“Big” lutheran church

 

The ‘big’ Lutheran church

10 metres from the ’small’ church, the largest Lutheran church in Central East Europe is across the street. Thanks to its excellent acoustics, it is an ideal venue for classical music concerts. By the end of the 18th century the number of Lutherans in Békéscsaba had risen so steeply that the ‘small’ church could not accommodate them all. So the idea of building a new church emerged. There were heated debates over the site of the ‘big’ church that endangered even the survival of the ‘small’ one. Fortunately, the elders of the religious community supported that the old church should be left untouched and a new one should be built on the opposite side of the road. A total of 6 building sites were purchased to build it on. The foundation stone was laid down in 1807 hoping that the construction would be over soon; however, due to the inflation rate in 1811, the money collected for the construction lost its value completely. The construction was suspended for a few years, and proceeded slowly starting in 1813. In the end, it was completed on the 29th of June in 1824.

The style in which the ‘big’ church in Békéscsaba was built is rather special and quite rare in Hungary. By the early 19th century Baroque and rococo had disappeared, with classicism yet to follow. The style in which churches and buildings were built at the time is called ’empire’, which has a lot in common with rococo except that classicist details prevail and empire is more monotonous than rococo (e.g. a church may have as many as 20 windows in a completely identical arrangement).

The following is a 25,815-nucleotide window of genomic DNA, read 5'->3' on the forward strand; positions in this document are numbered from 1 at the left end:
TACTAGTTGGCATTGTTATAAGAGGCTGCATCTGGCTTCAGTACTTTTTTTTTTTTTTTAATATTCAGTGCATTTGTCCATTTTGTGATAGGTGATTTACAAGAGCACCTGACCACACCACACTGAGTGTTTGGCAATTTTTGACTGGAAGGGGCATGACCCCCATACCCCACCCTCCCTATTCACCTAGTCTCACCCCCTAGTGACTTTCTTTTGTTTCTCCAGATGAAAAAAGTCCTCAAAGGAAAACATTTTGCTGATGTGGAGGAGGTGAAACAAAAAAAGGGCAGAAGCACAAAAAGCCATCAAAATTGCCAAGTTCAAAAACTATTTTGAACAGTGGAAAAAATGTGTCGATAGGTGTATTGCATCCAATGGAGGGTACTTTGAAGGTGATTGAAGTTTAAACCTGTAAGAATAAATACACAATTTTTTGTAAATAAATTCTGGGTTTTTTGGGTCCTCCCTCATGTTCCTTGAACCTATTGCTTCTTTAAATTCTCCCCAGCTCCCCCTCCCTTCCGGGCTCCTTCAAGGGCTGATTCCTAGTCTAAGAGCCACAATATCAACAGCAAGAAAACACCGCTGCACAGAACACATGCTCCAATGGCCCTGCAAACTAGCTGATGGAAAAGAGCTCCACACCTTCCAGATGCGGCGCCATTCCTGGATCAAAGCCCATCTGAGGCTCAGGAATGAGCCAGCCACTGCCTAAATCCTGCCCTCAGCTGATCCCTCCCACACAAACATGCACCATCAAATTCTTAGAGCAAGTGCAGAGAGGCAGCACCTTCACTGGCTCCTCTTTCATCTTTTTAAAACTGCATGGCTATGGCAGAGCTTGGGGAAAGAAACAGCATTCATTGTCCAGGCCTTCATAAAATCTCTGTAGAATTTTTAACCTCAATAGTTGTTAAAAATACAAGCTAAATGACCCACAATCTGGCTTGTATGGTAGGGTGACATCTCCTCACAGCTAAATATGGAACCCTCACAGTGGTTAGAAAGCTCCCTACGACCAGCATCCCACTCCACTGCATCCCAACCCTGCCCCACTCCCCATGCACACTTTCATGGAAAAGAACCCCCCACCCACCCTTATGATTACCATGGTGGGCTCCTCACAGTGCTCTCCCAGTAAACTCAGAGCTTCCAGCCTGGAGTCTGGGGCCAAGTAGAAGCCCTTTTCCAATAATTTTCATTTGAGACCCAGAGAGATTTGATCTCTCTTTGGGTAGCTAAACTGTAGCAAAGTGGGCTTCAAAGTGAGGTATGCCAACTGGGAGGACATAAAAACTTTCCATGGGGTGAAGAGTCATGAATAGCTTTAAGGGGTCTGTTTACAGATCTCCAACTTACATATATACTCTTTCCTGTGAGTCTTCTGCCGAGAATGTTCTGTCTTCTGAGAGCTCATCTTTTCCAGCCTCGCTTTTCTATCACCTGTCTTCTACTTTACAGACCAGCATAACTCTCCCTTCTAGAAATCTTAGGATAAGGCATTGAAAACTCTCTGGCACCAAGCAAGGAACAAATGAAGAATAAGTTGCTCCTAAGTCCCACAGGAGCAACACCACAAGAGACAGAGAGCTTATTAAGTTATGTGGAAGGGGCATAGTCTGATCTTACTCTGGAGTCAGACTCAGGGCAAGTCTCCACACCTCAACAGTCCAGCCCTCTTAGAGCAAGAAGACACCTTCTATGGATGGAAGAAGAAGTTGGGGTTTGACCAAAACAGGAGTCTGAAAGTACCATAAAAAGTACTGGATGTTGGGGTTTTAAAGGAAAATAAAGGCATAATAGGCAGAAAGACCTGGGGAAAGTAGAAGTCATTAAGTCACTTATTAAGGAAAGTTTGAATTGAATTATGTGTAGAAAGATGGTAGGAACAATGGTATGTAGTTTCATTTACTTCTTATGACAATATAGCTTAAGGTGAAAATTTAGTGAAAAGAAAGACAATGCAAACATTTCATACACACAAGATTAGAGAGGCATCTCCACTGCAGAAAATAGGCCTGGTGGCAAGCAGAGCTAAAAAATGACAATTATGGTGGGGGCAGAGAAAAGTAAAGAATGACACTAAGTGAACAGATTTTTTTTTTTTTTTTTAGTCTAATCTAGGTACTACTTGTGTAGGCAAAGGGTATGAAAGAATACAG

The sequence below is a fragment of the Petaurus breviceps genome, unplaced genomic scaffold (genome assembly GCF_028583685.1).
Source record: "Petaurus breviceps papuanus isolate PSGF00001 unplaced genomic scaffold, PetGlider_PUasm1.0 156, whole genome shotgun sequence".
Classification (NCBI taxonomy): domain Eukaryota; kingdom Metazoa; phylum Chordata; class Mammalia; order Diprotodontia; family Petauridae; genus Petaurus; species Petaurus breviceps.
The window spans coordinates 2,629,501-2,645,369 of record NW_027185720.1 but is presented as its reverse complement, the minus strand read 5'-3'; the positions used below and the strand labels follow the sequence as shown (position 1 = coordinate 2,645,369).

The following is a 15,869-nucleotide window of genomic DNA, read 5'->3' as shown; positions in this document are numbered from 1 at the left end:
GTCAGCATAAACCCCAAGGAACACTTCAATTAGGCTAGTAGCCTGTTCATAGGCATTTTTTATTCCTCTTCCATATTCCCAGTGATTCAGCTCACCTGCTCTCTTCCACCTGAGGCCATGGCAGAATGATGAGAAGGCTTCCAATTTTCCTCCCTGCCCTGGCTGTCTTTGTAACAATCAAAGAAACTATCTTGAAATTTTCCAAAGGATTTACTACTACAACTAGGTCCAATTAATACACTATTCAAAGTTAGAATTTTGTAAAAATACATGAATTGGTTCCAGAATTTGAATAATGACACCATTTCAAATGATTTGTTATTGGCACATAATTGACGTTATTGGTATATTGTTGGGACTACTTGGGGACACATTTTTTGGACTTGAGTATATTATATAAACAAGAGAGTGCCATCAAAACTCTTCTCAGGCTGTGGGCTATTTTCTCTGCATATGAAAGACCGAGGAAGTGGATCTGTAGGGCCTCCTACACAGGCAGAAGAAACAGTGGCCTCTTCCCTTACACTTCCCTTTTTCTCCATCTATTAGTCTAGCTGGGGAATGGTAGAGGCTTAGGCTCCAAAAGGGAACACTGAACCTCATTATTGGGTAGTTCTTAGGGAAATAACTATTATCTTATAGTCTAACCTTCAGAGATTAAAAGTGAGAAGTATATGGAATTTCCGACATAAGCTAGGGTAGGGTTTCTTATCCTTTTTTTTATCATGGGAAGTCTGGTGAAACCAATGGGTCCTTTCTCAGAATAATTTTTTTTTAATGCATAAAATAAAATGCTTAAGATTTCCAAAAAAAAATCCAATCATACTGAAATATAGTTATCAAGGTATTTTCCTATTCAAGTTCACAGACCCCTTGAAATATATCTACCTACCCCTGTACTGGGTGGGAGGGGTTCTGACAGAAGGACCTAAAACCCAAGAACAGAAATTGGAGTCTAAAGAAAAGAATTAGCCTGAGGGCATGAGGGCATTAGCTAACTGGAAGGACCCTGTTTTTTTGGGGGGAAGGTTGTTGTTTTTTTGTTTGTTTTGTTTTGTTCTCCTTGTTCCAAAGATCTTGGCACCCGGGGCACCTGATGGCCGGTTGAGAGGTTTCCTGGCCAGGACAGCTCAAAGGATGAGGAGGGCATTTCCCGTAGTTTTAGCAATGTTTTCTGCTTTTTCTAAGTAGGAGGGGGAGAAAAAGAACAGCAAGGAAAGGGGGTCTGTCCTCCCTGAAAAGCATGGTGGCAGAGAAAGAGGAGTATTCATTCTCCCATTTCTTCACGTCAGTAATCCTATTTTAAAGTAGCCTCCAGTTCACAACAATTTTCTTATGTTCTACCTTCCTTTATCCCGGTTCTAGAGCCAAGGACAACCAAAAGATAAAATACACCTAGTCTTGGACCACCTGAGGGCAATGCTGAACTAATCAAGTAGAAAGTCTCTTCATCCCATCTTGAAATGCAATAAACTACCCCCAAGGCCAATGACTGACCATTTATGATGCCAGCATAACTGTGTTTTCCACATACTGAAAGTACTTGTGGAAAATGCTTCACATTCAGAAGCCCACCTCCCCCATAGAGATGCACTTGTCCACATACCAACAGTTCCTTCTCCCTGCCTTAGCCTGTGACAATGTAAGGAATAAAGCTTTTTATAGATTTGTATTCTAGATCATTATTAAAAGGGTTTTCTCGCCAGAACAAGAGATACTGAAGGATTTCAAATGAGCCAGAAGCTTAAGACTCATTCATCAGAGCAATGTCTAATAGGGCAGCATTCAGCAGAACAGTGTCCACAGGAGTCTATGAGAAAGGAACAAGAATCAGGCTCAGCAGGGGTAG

The church is the largest Lutheran church in Hungary and in Central Europe. The building is truly impressive in terms of size, balance and ornamentation. It has a three-leveled tower with a clock, which is all together 70 meters high. It has a steeple with a star all together of 15 meters. The walls are puritanically white and green, while the windows are blue. The space complete with seven arches, a special ceiling and a two-level gallery can provide room for 5,000 persons. With a seating capacity for 2,500 persons, there are pews on the ground floor and on the gallery running along all four walls on the first floor. There are simple benches for circa 1,000 persons on the gallery running along three sides of the church on the second floor. Lőrinc Dunaiszky carved out the wooden podium; he was a sculptor in Budapest at that time. The altar painting made by Leonhard Landau (a professor at the Budapest School of Drawing) was stolen. It was replaced by another altar painting entitled “Consummatum”, depicting the crucifixion of Jesus, by a local painter called Mihály Szeverényi on the 11st of June in 2006. There is a group of sculptures of allegorical figures at the very top of the pulpit cum altar. The allegorical figures representing Faith and Hope are kneeling in front of Love, who sits on a throne. They are raising a heart in flames to God, advocating the truth of the gospel: “So now faith, hope, and love abide, these three; but the greatest of these is love.”

The ‘small’ and the ‘big’ Lutheran churches have become city symbols, both featuring on the logo of the city.